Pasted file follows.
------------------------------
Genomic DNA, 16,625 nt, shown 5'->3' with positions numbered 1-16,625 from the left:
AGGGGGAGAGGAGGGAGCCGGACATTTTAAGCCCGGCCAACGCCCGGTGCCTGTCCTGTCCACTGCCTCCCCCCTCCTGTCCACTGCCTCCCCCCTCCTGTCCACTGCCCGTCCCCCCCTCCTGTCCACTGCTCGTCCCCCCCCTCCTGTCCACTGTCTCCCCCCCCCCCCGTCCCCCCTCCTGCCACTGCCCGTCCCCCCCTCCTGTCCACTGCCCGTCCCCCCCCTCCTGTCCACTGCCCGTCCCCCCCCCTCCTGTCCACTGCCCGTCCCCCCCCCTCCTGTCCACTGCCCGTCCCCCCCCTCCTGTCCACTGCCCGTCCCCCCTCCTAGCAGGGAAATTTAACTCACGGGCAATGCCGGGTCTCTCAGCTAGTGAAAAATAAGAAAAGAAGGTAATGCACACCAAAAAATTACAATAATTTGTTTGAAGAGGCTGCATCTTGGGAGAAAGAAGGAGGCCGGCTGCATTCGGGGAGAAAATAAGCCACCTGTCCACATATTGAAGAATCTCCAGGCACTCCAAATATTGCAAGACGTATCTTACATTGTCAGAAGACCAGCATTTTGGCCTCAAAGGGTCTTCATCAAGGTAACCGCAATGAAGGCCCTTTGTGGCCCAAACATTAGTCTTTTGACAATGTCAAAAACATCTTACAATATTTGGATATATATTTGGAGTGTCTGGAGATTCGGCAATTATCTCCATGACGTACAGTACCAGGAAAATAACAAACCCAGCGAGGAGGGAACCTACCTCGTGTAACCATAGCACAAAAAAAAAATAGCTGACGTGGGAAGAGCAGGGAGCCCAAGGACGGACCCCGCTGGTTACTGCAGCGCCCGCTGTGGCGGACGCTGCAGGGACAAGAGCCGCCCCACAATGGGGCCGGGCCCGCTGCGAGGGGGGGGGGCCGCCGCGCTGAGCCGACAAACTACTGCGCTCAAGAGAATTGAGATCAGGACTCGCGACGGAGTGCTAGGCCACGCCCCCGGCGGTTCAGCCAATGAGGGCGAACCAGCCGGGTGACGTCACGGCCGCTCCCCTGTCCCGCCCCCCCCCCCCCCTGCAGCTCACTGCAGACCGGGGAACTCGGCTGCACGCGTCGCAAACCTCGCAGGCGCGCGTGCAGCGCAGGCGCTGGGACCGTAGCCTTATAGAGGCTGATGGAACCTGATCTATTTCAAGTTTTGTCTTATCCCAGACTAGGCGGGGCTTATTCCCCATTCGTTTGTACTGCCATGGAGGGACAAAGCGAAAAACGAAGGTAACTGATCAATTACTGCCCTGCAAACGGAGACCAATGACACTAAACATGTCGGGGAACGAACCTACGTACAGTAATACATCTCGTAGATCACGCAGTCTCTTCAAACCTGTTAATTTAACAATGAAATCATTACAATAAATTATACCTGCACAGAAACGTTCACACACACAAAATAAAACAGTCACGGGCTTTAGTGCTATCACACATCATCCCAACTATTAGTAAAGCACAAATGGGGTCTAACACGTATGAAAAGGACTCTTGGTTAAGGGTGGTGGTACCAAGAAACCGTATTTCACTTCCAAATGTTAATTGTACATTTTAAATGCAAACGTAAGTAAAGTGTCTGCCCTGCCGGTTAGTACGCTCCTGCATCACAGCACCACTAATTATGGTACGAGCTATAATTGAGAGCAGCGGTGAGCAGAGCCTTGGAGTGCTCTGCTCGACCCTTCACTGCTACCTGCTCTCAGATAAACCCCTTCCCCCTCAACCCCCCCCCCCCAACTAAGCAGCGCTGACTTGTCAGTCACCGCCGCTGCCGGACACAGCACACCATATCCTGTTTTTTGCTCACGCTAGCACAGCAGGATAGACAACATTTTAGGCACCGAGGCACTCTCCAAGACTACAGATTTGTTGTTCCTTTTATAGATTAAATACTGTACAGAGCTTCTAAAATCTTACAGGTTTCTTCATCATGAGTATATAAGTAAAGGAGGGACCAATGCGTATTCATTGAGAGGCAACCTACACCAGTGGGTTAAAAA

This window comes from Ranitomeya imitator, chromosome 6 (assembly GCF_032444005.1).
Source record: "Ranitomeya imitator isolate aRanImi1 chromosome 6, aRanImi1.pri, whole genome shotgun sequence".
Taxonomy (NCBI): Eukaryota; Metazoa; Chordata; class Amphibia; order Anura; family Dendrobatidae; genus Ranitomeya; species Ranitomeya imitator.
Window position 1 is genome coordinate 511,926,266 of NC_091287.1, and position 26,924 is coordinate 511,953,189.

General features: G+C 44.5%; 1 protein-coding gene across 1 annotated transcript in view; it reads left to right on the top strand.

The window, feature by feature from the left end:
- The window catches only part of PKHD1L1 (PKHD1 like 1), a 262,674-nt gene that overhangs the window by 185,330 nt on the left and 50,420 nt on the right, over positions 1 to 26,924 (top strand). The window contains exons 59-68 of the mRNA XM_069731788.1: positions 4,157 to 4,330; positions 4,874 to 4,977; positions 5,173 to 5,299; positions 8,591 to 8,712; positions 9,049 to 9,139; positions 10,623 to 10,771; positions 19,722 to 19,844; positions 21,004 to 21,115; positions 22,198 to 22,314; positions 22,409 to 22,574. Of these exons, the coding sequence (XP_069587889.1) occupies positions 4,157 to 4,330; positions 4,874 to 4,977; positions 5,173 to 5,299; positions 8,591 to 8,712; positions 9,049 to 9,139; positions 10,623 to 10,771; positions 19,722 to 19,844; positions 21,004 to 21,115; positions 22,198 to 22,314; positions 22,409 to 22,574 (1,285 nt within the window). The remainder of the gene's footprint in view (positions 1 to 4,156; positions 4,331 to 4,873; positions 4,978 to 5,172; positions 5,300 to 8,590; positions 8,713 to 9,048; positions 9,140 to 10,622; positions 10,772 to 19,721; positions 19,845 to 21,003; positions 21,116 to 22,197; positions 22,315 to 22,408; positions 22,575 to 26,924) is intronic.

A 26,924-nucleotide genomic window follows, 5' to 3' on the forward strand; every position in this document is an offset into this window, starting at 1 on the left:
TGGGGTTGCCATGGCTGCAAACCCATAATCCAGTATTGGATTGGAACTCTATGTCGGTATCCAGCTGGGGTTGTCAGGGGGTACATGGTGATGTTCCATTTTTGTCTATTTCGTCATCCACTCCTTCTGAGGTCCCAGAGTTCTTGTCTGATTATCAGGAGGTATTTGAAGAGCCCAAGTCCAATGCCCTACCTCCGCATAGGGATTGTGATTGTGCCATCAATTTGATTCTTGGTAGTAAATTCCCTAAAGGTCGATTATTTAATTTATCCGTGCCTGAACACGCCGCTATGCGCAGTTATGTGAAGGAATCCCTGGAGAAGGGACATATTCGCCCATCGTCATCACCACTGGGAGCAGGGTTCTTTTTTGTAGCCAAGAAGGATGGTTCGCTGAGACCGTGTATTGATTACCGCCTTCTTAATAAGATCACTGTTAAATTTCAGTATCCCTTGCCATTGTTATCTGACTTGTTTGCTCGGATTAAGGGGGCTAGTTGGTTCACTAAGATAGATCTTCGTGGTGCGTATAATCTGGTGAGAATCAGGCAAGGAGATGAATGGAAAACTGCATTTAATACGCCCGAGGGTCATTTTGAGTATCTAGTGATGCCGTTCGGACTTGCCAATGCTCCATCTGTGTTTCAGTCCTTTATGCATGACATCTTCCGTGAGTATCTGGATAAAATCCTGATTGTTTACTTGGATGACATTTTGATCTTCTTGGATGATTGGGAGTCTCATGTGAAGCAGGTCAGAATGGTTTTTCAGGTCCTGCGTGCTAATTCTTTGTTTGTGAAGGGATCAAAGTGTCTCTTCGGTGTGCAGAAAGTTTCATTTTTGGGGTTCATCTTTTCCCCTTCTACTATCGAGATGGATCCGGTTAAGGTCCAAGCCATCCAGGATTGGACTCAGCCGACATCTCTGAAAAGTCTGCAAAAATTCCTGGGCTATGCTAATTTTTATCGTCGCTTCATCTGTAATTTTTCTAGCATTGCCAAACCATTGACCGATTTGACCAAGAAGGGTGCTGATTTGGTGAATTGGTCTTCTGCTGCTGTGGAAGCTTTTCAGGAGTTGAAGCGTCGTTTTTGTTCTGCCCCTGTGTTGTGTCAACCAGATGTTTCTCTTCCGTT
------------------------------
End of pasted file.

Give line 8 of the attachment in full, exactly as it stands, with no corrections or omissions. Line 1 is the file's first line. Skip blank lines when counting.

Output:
The window, feature by feature from the left end: